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In internal modules like peephole, argument of LOAD_CONST is stored in the two bytes following the opcode.

For example, the macro it uses to get argument of an operation is implemented as:

#define GETARG(arr, i) ((int)((arr[i+2]<<8) + arr[i+1]))

The argument of LOAD_CONST is an index into the consts array.

So I guessed maybe we can only use at most 2 ^ 16 constants in a Python function.

But when I experiment with a function that use 66666 (> 65536) constants, it still runs normally.

What could be the reason?

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How did you build the function? Check f.__code__.co_consts and see if there are actuall 66666 constants there. Maybe they got optimized out. –  user2357112 Apr 13 '14 at 6:20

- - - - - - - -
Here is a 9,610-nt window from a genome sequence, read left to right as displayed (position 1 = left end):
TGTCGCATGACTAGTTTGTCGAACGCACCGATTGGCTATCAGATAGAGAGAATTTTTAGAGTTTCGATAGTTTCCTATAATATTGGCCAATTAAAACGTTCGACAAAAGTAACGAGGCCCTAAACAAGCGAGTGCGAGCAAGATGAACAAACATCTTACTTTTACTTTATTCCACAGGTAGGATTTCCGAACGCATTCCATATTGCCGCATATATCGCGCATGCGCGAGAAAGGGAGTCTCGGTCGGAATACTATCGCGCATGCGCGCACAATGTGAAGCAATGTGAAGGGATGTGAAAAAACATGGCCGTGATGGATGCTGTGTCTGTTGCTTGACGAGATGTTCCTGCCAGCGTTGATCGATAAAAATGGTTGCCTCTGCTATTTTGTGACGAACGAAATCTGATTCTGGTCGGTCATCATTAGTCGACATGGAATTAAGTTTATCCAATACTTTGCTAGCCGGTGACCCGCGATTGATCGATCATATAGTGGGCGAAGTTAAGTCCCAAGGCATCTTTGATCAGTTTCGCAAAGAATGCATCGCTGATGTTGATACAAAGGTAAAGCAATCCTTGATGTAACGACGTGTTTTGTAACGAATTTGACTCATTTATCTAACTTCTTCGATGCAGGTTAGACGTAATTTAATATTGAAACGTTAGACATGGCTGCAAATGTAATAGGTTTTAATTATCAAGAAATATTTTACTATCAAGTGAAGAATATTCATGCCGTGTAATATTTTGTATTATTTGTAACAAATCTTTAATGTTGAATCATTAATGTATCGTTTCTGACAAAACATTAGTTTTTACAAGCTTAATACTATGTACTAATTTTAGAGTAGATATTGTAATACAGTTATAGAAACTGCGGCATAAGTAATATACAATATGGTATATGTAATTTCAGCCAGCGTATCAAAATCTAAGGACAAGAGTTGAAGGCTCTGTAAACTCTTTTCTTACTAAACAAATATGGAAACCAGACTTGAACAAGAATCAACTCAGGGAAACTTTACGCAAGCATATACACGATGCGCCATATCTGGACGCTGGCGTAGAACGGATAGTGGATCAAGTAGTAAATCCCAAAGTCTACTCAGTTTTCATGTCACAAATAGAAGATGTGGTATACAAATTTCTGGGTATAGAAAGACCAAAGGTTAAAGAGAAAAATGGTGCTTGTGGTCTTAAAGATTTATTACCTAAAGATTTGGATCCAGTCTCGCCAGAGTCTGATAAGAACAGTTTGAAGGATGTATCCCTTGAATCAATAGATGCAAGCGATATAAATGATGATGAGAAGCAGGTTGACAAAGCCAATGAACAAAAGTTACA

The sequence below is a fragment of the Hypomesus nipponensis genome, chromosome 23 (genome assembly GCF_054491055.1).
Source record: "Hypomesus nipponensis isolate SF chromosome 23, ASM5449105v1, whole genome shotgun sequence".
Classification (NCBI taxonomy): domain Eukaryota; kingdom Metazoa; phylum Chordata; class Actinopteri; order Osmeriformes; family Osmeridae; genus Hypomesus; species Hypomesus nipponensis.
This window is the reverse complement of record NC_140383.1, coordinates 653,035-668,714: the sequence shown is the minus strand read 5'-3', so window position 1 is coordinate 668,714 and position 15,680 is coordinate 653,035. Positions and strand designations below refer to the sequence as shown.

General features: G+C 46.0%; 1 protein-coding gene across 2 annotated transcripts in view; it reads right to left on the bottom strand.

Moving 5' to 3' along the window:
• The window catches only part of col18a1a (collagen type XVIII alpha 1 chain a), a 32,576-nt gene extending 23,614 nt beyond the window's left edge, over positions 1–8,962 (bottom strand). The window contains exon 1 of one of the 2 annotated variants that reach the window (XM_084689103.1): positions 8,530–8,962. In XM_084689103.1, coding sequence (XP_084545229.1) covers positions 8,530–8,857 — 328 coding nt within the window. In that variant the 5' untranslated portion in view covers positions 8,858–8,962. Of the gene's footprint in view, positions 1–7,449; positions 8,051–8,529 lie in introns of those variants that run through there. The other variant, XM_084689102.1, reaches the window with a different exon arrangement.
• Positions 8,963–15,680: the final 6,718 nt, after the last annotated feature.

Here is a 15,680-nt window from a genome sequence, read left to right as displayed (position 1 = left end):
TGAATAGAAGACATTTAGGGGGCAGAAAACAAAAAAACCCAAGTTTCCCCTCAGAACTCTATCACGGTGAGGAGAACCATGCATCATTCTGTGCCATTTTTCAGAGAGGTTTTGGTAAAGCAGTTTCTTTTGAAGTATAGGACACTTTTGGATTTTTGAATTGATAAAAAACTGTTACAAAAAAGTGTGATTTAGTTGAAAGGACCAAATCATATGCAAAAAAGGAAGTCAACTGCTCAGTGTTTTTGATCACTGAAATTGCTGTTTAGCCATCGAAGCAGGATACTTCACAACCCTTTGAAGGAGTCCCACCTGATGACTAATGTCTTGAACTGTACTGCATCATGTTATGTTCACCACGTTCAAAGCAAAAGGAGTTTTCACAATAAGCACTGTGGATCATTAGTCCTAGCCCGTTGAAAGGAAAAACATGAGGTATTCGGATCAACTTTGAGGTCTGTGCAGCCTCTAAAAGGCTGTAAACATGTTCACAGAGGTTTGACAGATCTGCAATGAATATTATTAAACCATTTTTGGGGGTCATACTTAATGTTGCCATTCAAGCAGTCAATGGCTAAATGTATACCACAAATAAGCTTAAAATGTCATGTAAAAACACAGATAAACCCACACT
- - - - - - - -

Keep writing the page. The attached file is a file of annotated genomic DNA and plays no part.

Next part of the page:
@user2357112 Yes, I've confirmed that they are still there. –  satoru Apr 13 '14 at 6:22
    
I built such a function and decompiled it with dis.dis. Looks like there's an EXTENDED_ARG opcode that handles it. –  user2357112 Apr 13 '14 at 6:23
    
@user2357112 ;) I also found out this operation, googling for it. –  satoru Apr 13 '14 at 6:24

1 Answer 1

up vote 6 down vote accepted

From the dis docs:

EXTENDED_ARG(ext)

Prefixes any opcode which has an argument too big to fit into the default two bytes. ext holds two additional bytes which, taken together with the subsequent opcode’s argument, comprise a four-byte argument, ext being the two most-significant bytes.

If an opcode needs an argument longer than 2 bytes, an EXTENDED_ARG opcode provides 2 more bytes of argument.

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+1.. By the way has everyone ever heard of a function that takes more than 2^16 parameters? Or even close to that? –  Ant Apr 13 '14 at 6:28
    
@Ant This should be a very rare case. –  satoru Apr 13 '14 at 6:30

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